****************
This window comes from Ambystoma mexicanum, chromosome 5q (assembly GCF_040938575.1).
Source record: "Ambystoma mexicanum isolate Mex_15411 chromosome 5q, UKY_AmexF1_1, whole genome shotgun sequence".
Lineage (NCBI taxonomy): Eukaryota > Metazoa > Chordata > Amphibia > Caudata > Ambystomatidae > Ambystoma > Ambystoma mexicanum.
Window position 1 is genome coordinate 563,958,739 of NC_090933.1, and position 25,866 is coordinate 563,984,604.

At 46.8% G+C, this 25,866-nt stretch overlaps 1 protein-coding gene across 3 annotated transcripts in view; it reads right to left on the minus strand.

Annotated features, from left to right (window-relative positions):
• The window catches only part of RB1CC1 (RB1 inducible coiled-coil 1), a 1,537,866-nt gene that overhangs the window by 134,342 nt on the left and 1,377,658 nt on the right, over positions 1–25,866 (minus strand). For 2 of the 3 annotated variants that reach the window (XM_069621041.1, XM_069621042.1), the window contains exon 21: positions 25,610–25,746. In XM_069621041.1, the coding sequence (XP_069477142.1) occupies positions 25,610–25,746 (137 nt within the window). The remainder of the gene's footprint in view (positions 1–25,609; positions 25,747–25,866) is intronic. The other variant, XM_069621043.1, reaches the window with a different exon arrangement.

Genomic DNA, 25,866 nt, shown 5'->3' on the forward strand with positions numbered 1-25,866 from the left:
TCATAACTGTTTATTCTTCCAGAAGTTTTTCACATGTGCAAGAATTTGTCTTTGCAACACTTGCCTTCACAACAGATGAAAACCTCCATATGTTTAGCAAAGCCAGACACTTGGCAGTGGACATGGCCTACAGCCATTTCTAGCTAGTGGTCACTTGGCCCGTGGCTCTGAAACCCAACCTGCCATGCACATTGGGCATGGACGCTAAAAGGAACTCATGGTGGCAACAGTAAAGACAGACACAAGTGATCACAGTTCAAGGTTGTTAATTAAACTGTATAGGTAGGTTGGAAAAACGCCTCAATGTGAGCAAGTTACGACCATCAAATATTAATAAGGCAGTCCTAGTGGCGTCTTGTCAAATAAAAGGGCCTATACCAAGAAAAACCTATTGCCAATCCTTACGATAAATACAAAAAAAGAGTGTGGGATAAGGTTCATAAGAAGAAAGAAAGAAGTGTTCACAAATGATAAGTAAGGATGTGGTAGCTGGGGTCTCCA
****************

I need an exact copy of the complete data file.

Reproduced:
This window comes from Ambystoma mexicanum, chromosome 5q (assembly GCF_040938575.1).
Source record: "Ambystoma mexicanum isolate Mex_15411 chromosome 5q, UKY_AmexF1_1, whole genome shotgun sequence".
Lineage (NCBI taxonomy): Eukaryota > Metazoa > Chordata > Amphibia > Caudata > Ambystomatidae > Ambystoma > Ambystoma mexicanum.
Window position 1 is genome coordinate 563,958,739 of NC_090933.1, and position 25,866 is coordinate 563,984,604.

At 46.8% G+C, this 25,866-nt stretch overlaps 1 protein-coding gene across 3 annotated transcripts in view; it reads right to left on the minus strand.

Annotated features, from left to right (window-relative positions):
• The window catches only part of RB1CC1 (RB1 inducible coiled-coil 1), a 1,537,866-nt gene that overhangs the window by 134,342 nt on the left and 1,377,658 nt on the right, over positions 1–25,866 (minus strand). For 2 of the 3 annotated variants that reach the window (XM_069621041.1, XM_069621042.1), the window contains exon 21: positions 25,610–25,746. In XM_069621041.1, the coding sequence (XP_069477142.1) occupies positions 25,610–25,746 (137 nt within the window). The remainder of the gene's footprint in view (positions 1–25,609; positions 25,747–25,866) is intronic. The other variant, XM_069621043.1, reaches the window with a different exon arrangement.

Genomic DNA, 25,866 nt, shown 5'->3' on the forward strand with positions numbered 1-25,866 from the left:
TCATAACTGTTTATTCTTCCAGAAGTTTTTCACATGTGCAAGAATTTGTCTTTGCAACACTTGCCTTCACAACAGATGAAAACCTCCATATGTTTAGCAAAGCCAGACACTTGGCAGTGGACATGGCCTACAGCCATTTCTAGCTAGTGGTCACTTGGCCCGTGGCTCTGAAACCCAACCTGCCATGCACATTGGGCATGGACGCTAAAAGGAACTCATGGTGGCAACAGTAAAGACAGACACAAGTGATCACAGTTCAAGGTTGTTAATTAAACTGTATAGGTAGGTTGGAAAAACGCCTCAATGTGAGCAAGTTACGACCATCAAATATTAATAAGGCAGTCCTAGTGGCGTCTTGTCAAATAAAAGGGCCTATACCAAGAAAAACCTATTGCCAATCCTTACGATAAATACAAAAAAAGAGTGTGGGATAAGGTTCATAAGAAGAAAGAAAGAAGTGTTCACAAATGATAAGTAAGGATGTGGTAGCTGGGGTCTCCA